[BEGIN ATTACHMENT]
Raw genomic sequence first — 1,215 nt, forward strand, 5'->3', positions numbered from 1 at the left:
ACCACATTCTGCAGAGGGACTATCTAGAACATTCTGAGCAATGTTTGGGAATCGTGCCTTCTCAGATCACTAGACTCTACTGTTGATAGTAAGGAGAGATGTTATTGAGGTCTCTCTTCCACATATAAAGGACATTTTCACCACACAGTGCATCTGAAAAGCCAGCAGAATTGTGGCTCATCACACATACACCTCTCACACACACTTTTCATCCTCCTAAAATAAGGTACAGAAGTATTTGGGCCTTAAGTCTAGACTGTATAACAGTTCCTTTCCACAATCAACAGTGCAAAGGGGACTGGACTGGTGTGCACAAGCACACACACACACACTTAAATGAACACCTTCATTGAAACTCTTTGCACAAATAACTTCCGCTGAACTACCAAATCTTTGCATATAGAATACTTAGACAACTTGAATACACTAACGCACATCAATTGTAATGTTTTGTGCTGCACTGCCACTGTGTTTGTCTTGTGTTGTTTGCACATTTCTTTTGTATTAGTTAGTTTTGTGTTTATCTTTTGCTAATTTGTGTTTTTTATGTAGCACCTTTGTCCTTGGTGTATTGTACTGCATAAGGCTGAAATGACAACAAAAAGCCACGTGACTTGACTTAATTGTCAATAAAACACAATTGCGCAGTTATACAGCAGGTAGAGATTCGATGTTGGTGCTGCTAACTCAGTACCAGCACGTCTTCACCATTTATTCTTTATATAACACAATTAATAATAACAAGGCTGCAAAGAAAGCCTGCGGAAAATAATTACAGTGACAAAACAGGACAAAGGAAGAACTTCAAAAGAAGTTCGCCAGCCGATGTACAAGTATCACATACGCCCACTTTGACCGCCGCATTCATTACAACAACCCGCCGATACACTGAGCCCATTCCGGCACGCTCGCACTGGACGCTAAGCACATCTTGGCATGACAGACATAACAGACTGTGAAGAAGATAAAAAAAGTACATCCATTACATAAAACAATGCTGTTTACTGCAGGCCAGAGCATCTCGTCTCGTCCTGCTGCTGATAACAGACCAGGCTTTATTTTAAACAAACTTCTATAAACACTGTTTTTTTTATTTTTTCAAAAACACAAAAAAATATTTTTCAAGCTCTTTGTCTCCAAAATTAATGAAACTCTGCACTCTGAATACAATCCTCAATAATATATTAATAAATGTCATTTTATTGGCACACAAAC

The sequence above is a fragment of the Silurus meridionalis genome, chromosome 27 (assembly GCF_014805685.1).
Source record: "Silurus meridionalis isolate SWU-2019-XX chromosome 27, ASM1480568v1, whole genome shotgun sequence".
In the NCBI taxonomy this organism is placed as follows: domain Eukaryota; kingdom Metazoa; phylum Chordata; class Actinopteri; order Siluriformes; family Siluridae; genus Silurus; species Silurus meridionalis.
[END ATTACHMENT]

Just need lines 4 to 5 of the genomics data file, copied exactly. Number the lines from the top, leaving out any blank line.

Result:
Source record: "Silurus meridionalis isolate SWU-2019-XX chromosome 27, ASM1480568v1, whole genome shotgun sequence".
In the NCBI taxonomy this organism is placed as follows: domain Eukaryota; kingdom Metazoa; phylum Chordata; class Actinopteri; order Siluriformes; family Siluridae; genus Silurus; species Silurus meridionalis.